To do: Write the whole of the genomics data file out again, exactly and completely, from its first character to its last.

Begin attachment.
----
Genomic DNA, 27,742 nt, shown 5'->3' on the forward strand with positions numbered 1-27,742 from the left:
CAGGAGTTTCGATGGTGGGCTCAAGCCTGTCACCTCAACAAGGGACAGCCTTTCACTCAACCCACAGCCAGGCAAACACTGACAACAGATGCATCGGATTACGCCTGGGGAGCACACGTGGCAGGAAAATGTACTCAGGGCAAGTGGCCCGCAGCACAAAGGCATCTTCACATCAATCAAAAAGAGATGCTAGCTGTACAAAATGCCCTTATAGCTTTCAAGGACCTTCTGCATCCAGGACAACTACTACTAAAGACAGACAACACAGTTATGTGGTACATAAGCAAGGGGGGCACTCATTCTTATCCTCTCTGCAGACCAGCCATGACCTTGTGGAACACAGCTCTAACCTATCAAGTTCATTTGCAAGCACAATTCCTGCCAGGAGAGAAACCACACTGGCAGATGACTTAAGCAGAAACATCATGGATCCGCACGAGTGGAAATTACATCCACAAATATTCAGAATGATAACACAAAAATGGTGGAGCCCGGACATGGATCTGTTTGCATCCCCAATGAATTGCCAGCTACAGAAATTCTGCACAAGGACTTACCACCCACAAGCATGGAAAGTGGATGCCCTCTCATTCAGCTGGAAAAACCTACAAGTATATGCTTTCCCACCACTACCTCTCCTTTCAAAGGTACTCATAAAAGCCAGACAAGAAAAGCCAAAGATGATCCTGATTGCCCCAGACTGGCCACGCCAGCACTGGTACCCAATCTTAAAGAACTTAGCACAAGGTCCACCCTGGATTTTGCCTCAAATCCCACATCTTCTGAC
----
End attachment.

Genomic DNA, 27,742 nt, shown 5'->3' on the forward strand with positions numbered 1-27,742 from the left:
CAGGAGTTTCGATGGTGGGCTCAAGCCTGTCACCTCAACAAGGGACAGCCTTTCACTCAACCCACAGCCAGGCAAACACTGACAACAGATGCATCGGATTACGCCTGGGGAGCACACGTGGCAGGAAAATGTACTCAGGGCAAGTGGCCCGCAGCACAAAGGCATCTTCACATCAATCAAAAAGAGATGCTAGCTGTACAAAATGCCCTTATAGCTTTCAAGGACCTTCTGCATCCAGGACAACTACTACTAAAGACAGACAACACAGTTATGTGGTACATAAGCAAGGGGGGCACTCATTCTTATCCTCTCTGCAGACCAGCCATGACCTTGTGGAACACAGCTCTAACCTATCAAGTTCATTTGCAAGCACAATTCCTGCCAGGAGAGAAACCACACTGGCAGATGACTTAAGCAGAAACATCATGGATCCGCACGAGTGGAAATTACATCCACAAATATTCAGAATGATAACACAAAAATGGTGGAGCCCGGACATGGATCTGTTTGCATCCCCAATGAATTGCCAGCTACAGAAATTCTGCACAAGGACTTACCACCCACAAGCATGGAAAGTGGATGCCCTCTCATTCAGCTGGAAAAACCTACAAGTATATGCTTTCCCACCACTACCTCTCCTTTCAAAGGTACTCATAAAAGCCAGACAAGAAAAGCCAAAGATGATCCTGATTGCCCCAGACTGGCCACGCCAGCACTGGTACCCAATCTTAAAGAACTTAGCACAAGGTCCACCCTGGATTTTGCCTCAAATCCCACATCTTCTGAC